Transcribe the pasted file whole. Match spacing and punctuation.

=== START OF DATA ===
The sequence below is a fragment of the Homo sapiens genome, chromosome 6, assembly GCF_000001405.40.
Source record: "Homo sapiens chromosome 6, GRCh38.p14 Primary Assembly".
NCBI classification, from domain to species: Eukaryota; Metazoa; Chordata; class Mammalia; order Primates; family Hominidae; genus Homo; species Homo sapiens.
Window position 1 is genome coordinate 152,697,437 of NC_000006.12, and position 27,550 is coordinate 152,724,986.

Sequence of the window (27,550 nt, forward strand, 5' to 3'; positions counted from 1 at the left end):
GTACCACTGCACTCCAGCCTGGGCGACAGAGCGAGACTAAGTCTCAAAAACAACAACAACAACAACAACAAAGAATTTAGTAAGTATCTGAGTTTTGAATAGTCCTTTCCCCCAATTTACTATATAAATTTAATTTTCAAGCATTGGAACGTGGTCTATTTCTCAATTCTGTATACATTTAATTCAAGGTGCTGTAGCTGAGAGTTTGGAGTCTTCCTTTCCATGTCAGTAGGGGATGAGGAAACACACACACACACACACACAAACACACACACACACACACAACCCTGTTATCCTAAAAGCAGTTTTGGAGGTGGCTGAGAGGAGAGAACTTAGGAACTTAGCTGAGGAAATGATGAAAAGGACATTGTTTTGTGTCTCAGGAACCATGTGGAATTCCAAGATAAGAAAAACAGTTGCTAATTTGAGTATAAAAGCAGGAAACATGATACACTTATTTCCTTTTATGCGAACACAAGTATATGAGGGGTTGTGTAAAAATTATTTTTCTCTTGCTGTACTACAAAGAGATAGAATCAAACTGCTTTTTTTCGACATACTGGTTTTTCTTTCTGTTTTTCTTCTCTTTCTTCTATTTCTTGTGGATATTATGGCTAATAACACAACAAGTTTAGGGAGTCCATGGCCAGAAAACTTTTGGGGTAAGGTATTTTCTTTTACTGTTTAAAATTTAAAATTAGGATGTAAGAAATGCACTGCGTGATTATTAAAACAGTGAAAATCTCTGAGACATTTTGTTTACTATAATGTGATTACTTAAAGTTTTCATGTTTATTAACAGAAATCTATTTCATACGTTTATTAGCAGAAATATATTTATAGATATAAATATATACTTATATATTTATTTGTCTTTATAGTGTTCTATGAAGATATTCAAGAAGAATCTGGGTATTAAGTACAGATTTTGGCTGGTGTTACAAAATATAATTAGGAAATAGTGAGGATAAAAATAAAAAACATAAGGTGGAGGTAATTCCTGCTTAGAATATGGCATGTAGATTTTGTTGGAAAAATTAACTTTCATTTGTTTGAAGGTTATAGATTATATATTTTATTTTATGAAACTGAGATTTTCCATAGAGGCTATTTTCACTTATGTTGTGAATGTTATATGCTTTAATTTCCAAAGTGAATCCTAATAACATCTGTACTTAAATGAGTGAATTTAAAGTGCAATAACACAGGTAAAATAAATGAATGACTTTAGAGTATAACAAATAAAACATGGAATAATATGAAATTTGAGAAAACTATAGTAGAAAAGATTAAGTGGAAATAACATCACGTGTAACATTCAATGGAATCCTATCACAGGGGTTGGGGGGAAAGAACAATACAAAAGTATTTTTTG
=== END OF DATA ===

The sequence below is a fragment of the Homo sapiens genome, chromosome 6, assembly GCF_000001405.40.
Source record: "Homo sapiens chromosome 6, GRCh38.p14 Primary Assembly".
NCBI classification, from domain to species: Eukaryota; Metazoa; Chordata; class Mammalia; order Primates; family Hominidae; genus Homo; species Homo sapiens.
Window position 1 is genome coordinate 152,697,437 of NC_000006.12, and position 27,550 is coordinate 152,724,986.

Sequence of the window (27,550 nt, forward strand, 5' to 3'; positions counted from 1 at the left end):
GTACCACTGCACTCCAGCCTGGGCGACAGAGCGAGACTAAGTCTCAAAAACAACAACAACAACAACAACAAAGAATTTAGTAAGTATCTGAGTTTTGAATAGTCCTTTCCCCCAATTTACTATATAAATTTAATTTTCAAGCATTGGAACGTGGTCTATTTCTCAATTCTGTATACATTTAATTCAAGGTGCTGTAGCTGAGAGTTTGGAGTCTTCCTTTCCATGTCAGTAGGGGATGAGGAAACACACACACACACACACACAAACACACACACACACACACAACCCTGTTATCCTAAAAGCAGTTTTGGAGGTGGCTGAGAGGAGAGAACTTAGGAACTTAGCTGAGGAAATGATGAAAAGGACATTGTTTTGTGTCTCAGGAACCATGTGGAATTCCAAGATAAGAAAAACAGTTGCTAATTTGAGTATAAAAGCAGGAAACATGATACACTTATTTCCTTTTATGCGAACACAAGTATATGAGGGGTTGTGTAAAAATTATTTTTCTCTTGCTGTACTACAAAGAGATAGAATCAAACTGCTTTTTTTCGACATACTGGTTTTTCTTTCTGTTTTTCTTCTCTTTCTTCTATTTCTTGTGGATATTATGGCTAATAACACAACAAGTTTAGGGAGTCCATGGCCAGAAAACTTTTGGGGTAAGGTATTTTCTTTTACTGTTTAAAATTTAAAATTAGGATGTAAGAAATGCACTGCGTGATTATTAAAACAGTGAAAATCTCTGAGACATTTTGTTTACTATAATGTGATTACTTAAAGTTTTCATGTTTATTAACAGAAATCTATTTCATACGTTTATTAGCAGAAATATATTTATAGATATAAATATATACTTATATATTTATTTGTCTTTATAGTGTTCTATGAAGATATTCAAGAAGAATCTGGGTATTAAGTACAGATTTTGGCTGGTGTTACAAAATATAATTAGGAAATAGTGAGGATAAAAATAAAAAACATAAGGTGGAGGTAATTCCTGCTTAGAATATGGCATGTAGATTTTGTTGGAAAAATTAACTTTCATTTGTTTGAAGGTTATAGATTATATATTTTATTTTATGAAACTGAGATTTTCCATAGAGGCTATTTTCACTTATGTTGTGAATGTTATATGCTTTAATTTCCAAAGTGAATCCTAATAACATCTGTACTTAAATGAGTGAATTTAAAGTGCAATAACACAGGTAAAATAAATGAATGACTTTAGAGTATAACAAATAAAACATGGAATAATATGAAATTTGAGAAAACTATAGTAGAAAAGATTAAGTGGAAATAACATCACGTGTAACATTCAATGGAATCCTATCACAGGGGTTGGGGGGAAAGAACAATACAAAAGTATTTTTTG